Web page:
The ALJ cited only Mrs. Brown's testimony in describing her former employment. He stated that the cook position required her to be "on her feet" all day and to lift ten- to fifteen-pound objects, ALJ Decision at 3, whereas both the butcher and delicatessen positions required standing all day but no heavy lifting. Id. Although the ALJ expressed some doubt as to whether the lifting restriction indeed prevented Mrs. Brown from working as a cook, ALJ Decision at 4, he appears to have accepted this conclusion for purposes of his decision. Based upon Mrs. Brown's testimony, the ALJ found that her former work as a butcher and delicatessen worker involved no "heavy lifting," id. at 5, and concluded that her residual capacity permitted her to perform those jobs. Id.

In so concluding, the ALJ made no findings as to the "physical and mental demands" of this past work. To compound this shortcoming, the ALJ failed completely to explore Mrs. Brown's capacity vel non to perform those functions. As if more were needed, his conclusion appears to ignore the record evidence as to the nature of the tasks performed in the butcher and delicatessen jobs. We turn briefly to that evidence.

The vocational report indicated that Mrs. Brown's job as a cook involved lifting up to twenty pounds, walking six hours a day, standing three hours a day, occasional bending and constant reaching. J.A. at 90. The report stated that the butcher job required lifting ten to fifteen pounds, eight hours of walking and four hours of standing each day, and occasional bending and reaching. J.A. at 91. The delicatessen position, as described in the report, involved no heavy lifting, but entailed eight hours of walking and six hours of standing each day, with constant bending and reaching. J.A. at 92.

Nothing in the ALJ's decision indicates whether he considered this evidence or, if he did, why he rejected it. On this record, we are persuaded that the ALJ's determination--albeit grudging in nature--that Mrs. Brown could not perform her cook duties because of the necessary heavy lifting is at war with his conclusion that she could work as a butcher. The ALJ cited Mrs. Brown's testimony that she lifted ten to fifteen pounds as a cook. When her treating physician restricted her work activities to those involving no heavy lifting, the physician was expressly referring to the lifting she did as a cook. Although Mrs. Brown testified that her butcher work involved "no heavy lifting," her vocational report states that that job entailed frequent lifting of ten- to fifteen-pound objects. Thus, the ALJ inexplicably found her incapable of working as a cook on account of the ten- to fifteen-pound lifting requirement in that capacity, yet capable of meeting the identical lifting requirement as a butcher.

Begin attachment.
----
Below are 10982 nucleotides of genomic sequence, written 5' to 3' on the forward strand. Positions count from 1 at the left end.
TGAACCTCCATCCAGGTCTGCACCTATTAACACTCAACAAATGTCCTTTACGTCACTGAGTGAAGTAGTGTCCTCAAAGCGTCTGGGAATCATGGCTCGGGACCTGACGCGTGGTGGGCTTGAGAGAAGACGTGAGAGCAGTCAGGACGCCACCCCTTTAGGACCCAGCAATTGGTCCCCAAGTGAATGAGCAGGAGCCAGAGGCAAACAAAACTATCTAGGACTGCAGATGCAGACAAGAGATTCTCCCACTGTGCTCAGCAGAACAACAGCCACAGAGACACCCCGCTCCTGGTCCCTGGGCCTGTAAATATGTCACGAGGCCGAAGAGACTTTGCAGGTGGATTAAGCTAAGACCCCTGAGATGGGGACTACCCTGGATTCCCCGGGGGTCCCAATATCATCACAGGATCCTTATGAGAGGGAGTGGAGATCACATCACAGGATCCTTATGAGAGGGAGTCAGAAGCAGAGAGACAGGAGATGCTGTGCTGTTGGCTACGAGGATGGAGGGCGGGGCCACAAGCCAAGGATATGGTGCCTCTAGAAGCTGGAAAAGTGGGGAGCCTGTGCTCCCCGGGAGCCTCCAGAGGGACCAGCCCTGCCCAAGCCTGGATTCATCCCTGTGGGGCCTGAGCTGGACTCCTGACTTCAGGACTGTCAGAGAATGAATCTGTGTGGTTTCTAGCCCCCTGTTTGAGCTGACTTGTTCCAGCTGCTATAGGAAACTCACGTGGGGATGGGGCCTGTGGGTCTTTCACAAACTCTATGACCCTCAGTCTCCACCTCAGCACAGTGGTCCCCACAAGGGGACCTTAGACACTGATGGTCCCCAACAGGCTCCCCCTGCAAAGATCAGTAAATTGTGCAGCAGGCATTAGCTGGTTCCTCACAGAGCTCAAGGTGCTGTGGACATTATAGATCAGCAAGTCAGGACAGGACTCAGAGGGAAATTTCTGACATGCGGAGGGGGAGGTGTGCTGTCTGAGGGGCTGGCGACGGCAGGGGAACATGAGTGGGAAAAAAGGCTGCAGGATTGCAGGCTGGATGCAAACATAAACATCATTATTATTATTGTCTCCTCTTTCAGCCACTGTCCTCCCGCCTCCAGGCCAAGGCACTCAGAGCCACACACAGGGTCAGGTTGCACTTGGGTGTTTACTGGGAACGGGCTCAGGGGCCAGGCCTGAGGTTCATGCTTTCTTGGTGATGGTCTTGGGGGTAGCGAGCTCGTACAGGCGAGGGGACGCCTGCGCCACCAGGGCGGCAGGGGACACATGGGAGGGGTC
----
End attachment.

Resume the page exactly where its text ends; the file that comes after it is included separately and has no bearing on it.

Even more important, the ALJ's decision acknowledged the uncontradicted evidence that Mrs. Brown could not engage in strenuous activities or reaching. The ALJ, however, made no findings as to the extent of the physical demands (other than lifting) imposed by the butcher and delicatessen jobs. Both jobs, according to record evidence, required Mrs. Brown to be on her feet constantly. Her delicatessen work also required constant bending and reaching, far more than that demanded by her work as a cook. The ALJ merely asserted in conclusory fashion that Mrs. Brown could satisfy all exertional requirements of these former jobs; absent any discussion of what those requirements were, and given the flatly contrary evidence in the record as to the nature of those requirements, such an ex cathedra pronouncement cannot fairly be said to enjoy the requisite support in the record.

We recognize that the ALJ had before him conflicting evaluations of Mrs. Brown's limitations. Dr. Dorin, at one extreme, had concluded that Mrs. Brown had no permanent limitations and could return to work as a cook. Dr. Jacques' evaluation, rendered a year later, was that Mrs. Brown could no longer work as a cook and should avoid heavy lifting and strenuous physical activity. The ALJ is certainly entitled to weigh conflicting opinions and to make his own assessment of their credibility. We merely hold here that that determination must be made within and according to the governing regulations.


The absence of findings on the crucial issues of the requirements entailed in Mrs. Brown's prior employment and her ability to engage in the full range of activities demanded by those jobs gravely undermines the ALJ's decision, depriving it of the necessary substantial record support. We are left with no choice but to remand this case to the District Court with instructions to remand the case in turn to the Secretary for further proceedings consistent with this opinion. In so doing, we obviously intimate no view whatever as to whether Mrs. Brown is indeed "disabled" within the meaning of the Social Security Act. That determination must, alas, await the conclusion of this labyrinthine process which may seem to Mrs. Brown to have no end. We trust that the District Court and ultimately the Secretary will not leave the case to languish by the wayside of this tortuous path.